New FDA cigarette labels include realistic images of smoking-related health problems

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The 2009 Tobacco Control Act required graphic warnings covering the top half of the front and back of cigarette packs and 20 percent of cigarette advertising and gave the FDA until June 22, 2011, to issue a final rule requiring such warnings.

Instead of warning consumers about specific health risks, the first round of FDA graphics were seen as a mere "shock and awe" tactic, and not a reasonable infringement upon tobacco companies' free speech.

The Food and Drug Administration on Thursday rolled out a proposed rule to require tobacco companies to include graphic warnings on cigarette packages and tobacco ads with the aim of promoting "greater public understanding of the negative health consequences of smoking", the agency said in a statement.

Though WHO notes that the U.S. has mandated "large warnings" covering at least 50% of cigarette packaging, they fail to meet the WHO's standards for best practices.

Meanwhile, tobacco companies say they are looking into the FDA's proposed rule.

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In 2000, Canada became the first country to put graphic warnings on cigarettes.

The FDA has shared images showing the types of labels that may be featured on cigarette packages under this proposed rule, including one showing someone's chest after having open heart surgery, another showing a pale child with an oxygen mask, and another showing a container containing bloody urine meant to represent bladder cancer.

"There absolutely can be graphic warnings that meet constitutional muster", she said.

The US has made considerable progress in reducing smoking among adults and teenagers, yet the agency says almost half a million people die annually in the country as a direct outcome of tobacco use.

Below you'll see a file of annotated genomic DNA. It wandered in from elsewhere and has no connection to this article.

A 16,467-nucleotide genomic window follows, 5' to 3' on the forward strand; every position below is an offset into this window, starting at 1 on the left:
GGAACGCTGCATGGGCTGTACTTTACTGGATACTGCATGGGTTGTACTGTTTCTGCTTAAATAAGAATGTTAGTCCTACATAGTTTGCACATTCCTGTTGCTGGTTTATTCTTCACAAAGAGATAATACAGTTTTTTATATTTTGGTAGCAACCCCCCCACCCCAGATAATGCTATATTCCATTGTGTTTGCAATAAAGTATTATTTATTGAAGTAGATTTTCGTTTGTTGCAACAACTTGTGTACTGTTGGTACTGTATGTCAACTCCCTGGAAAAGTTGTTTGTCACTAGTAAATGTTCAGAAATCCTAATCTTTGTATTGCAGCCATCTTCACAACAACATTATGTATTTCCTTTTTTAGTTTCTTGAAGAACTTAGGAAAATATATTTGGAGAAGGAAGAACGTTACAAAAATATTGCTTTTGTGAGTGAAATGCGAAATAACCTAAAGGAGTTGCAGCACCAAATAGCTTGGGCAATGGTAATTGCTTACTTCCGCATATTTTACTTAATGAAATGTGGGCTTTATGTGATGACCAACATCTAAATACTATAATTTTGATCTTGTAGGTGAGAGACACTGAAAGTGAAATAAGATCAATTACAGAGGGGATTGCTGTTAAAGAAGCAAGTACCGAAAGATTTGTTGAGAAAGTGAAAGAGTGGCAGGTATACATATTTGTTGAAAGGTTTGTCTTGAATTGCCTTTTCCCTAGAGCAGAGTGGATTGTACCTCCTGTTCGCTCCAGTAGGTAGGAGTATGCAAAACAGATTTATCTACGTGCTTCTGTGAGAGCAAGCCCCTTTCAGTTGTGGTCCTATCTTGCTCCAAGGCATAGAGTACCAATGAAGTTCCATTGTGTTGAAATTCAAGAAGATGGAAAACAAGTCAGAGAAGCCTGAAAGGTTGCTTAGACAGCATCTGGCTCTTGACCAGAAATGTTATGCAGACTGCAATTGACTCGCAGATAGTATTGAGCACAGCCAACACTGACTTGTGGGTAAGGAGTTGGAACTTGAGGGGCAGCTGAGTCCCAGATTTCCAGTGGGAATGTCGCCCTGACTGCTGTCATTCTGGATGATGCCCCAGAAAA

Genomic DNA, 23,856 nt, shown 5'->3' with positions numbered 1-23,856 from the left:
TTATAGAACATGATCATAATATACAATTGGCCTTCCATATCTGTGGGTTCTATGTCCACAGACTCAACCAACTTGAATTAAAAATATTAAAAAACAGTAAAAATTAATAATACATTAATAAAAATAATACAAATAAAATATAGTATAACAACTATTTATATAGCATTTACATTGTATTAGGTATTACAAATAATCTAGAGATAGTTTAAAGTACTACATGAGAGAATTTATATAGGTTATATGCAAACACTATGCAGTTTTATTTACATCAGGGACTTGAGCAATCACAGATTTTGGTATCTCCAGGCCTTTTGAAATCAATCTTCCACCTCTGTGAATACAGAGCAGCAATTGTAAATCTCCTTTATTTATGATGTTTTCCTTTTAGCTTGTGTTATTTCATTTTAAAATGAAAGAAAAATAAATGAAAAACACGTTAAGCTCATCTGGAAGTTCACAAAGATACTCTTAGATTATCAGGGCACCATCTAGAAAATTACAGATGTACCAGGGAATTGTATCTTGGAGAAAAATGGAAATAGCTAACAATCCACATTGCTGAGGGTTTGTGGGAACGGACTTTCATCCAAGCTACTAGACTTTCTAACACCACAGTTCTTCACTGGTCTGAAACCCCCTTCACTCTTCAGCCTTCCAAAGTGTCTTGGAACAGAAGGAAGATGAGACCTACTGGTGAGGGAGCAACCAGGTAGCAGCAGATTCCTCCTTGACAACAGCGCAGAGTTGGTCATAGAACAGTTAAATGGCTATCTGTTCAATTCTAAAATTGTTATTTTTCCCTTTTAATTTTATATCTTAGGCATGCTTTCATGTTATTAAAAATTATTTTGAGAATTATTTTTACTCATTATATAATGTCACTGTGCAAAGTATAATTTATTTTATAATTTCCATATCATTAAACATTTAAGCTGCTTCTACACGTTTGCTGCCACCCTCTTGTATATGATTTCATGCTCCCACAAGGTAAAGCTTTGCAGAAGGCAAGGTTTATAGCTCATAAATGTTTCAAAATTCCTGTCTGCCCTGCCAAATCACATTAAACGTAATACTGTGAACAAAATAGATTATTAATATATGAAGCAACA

"While there are other important actions Congress and the FDA must take to address tobacco, including regulation of flavors and effective regulation of e-cigarettes, moving forward with graphic warning labels will have a big impact on reducing youth tobacco use", said Dr. Michele Eakin, chair of the ATS Tobacco Action Committee. In the end, the federal court determined that the agency's rule violated the first amendment.

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Although health warnings were updated in 1984 with the Surgeon General's warnings, research shows that smokers are misinformed regarding cigarettes and its negative health effects, the FDA said in a press release.

In a proposed rule from the agency, the 13 new graphic warnings would call needed attention to the lesser-known health risks of cigarette smoking, such as head and neck cancer, erectile dysfunction, and diabetes.

Among young smokers in the United States, 5.6 million people under age 18 in the United States will die later in life from smoking-related illnesses, according to the Centers for Disease Control and Prevention.

Visit the American Lung Association for more on kicking the smoking habit.

Jonathan Havens, a former FDA lawyer who worked with the agency's then newly-established Center for Tobacco Products, says the First Amendment is the primary obstacle separating the U.S. from other countries. The FDA stated in March 2013 that it planned to issue a new rule requiring graphic warnings, but failed to do so before today. Prior to 2009, when Congress passed the Tobacco Control Act, only 18 countries required graphic warnings, showing how far behind the rest of the world the US has fallen over the past 10 years. But that momentary reprieve before lighting up may only last a few more years. Reynolds Tobacco Company, which was part of the 2011 lawsuit against FDA, said the company is "carefully reviewing" the latest proposal.

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"We firmly support the public awareness of the harms of smoking cigarettes", she said in a statement.

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